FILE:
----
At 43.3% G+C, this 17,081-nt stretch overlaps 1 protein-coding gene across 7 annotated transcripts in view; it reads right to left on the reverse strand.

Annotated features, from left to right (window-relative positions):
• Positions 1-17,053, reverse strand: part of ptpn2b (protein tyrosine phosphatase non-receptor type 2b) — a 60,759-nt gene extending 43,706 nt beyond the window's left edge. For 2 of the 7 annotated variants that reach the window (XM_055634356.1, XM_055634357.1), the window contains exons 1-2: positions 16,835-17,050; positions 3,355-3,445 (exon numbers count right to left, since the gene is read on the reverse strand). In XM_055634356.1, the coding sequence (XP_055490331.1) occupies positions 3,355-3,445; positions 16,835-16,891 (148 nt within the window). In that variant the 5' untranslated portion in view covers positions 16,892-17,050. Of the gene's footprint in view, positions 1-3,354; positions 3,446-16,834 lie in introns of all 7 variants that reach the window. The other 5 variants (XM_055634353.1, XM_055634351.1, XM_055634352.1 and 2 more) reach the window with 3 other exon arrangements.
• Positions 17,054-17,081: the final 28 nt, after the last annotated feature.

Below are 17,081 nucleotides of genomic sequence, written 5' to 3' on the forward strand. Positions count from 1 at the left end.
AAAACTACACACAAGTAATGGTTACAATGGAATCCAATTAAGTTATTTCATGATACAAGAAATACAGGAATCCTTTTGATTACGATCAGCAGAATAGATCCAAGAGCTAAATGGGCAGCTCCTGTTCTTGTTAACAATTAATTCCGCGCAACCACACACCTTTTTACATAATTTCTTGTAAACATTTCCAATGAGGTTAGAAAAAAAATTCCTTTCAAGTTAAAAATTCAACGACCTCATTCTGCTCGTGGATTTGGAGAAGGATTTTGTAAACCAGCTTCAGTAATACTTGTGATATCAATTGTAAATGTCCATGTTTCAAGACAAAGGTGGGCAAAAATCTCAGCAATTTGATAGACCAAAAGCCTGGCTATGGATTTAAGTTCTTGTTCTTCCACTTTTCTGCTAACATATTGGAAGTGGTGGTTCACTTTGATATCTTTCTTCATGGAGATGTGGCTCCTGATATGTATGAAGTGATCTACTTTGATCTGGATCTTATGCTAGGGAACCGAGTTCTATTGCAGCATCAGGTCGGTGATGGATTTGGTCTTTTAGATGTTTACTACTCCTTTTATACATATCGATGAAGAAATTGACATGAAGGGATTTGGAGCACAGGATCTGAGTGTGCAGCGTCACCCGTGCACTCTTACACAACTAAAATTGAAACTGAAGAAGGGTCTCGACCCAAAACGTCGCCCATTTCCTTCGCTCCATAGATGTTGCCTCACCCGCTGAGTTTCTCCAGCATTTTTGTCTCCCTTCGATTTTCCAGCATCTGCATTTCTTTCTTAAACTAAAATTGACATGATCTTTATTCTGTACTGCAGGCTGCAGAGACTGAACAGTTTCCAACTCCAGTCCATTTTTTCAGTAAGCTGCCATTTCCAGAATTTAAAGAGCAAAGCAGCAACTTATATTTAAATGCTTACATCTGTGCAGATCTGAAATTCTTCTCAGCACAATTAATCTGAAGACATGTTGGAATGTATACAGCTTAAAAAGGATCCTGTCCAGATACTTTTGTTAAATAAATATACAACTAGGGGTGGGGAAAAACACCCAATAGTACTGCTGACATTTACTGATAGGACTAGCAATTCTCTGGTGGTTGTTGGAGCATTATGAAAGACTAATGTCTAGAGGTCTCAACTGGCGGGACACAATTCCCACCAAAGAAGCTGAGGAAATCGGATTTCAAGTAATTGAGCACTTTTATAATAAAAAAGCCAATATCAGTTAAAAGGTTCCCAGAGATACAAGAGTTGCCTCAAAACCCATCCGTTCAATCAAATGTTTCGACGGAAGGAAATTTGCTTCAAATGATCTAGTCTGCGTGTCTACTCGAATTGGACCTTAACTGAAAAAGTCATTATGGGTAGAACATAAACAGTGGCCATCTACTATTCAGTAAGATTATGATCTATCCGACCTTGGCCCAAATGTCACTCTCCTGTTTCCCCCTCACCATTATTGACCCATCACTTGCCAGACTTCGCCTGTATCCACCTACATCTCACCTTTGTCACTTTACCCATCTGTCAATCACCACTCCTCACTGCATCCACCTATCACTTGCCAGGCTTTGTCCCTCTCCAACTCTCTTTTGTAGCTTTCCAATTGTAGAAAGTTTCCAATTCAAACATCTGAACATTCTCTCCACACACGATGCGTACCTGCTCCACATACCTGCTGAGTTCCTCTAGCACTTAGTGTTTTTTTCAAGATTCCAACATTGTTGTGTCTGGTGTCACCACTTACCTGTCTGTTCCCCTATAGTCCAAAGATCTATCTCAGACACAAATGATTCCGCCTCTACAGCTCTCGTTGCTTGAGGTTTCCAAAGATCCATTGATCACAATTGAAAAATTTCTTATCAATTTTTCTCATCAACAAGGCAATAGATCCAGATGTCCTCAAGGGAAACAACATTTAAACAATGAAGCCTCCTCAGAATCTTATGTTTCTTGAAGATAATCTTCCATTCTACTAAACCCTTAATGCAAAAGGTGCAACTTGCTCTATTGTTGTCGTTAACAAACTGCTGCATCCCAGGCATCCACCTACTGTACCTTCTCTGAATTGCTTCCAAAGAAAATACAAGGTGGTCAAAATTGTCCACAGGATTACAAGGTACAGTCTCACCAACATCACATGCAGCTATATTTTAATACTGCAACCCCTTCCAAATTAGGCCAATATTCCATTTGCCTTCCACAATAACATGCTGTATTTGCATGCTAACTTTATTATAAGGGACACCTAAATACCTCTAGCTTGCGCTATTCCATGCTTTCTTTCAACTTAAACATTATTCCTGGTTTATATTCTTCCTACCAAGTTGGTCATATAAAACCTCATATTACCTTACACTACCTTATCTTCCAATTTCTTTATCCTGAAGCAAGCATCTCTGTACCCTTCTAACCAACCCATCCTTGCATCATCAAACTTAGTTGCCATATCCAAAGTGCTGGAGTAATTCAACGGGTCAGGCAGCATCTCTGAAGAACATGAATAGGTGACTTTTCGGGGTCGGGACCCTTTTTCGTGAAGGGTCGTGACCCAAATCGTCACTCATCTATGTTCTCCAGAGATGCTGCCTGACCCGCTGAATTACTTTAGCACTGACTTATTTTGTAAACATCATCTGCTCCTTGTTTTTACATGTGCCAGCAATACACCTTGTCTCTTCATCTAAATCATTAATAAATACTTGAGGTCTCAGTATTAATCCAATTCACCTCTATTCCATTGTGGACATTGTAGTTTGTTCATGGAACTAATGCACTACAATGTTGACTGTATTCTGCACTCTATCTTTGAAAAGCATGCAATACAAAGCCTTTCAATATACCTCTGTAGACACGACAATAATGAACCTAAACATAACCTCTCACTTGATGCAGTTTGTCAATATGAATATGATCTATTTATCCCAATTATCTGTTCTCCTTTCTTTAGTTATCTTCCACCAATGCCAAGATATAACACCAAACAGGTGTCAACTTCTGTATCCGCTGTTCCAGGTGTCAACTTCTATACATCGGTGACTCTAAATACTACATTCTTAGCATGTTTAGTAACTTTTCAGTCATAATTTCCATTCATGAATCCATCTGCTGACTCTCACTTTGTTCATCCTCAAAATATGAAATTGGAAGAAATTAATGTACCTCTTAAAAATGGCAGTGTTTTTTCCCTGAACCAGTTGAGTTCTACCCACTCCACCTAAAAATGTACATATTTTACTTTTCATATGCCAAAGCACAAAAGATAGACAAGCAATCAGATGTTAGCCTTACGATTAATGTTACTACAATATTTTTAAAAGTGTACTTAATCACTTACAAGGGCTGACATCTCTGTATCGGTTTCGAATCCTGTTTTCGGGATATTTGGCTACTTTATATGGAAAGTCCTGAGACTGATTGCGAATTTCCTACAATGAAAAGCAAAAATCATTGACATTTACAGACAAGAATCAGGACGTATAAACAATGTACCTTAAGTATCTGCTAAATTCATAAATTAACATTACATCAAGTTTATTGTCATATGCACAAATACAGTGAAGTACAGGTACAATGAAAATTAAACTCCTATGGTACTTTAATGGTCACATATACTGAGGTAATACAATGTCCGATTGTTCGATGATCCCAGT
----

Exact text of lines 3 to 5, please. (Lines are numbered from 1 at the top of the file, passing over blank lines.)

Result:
• Positions 1-17,053, reverse strand: part of ptpn2b (protein tyrosine phosphatase non-receptor type 2b) — a 60,759-nt gene extending 43,706 nt beyond the window's left edge. For 2 of the 7 annotated variants that reach the window (XM_055634356.1, XM_055634357.1), the window contains exons 1-2: positions 16,835-17,050; positions 3,355-3,445 (exon numbers count right to left, since the gene is read on the reverse strand). In XM_055634356.1, the coding sequence (XP_055490331.1) occupies positions 3,355-3,445; positions 16,835-16,891 (148 nt within the window). In that variant the 5' untranslated portion in view covers positions 16,892-17,050. Of the gene's footprint in view, positions 1-3,354; positions 3,446-16,834 lie in introns of all 7 variants that reach the window. The other 5 variants (XM_055634353.1, XM_055634351.1, XM_055634352.1 and 2 more) reach the window with 3 other exon arrangements.
• Positions 17,054-17,081: the final 28 nt, after the last annotated feature.

Below are 17,081 nucleotides of genomic sequence, written 5' to 3' on the forward strand. Positions count from 1 at the left end.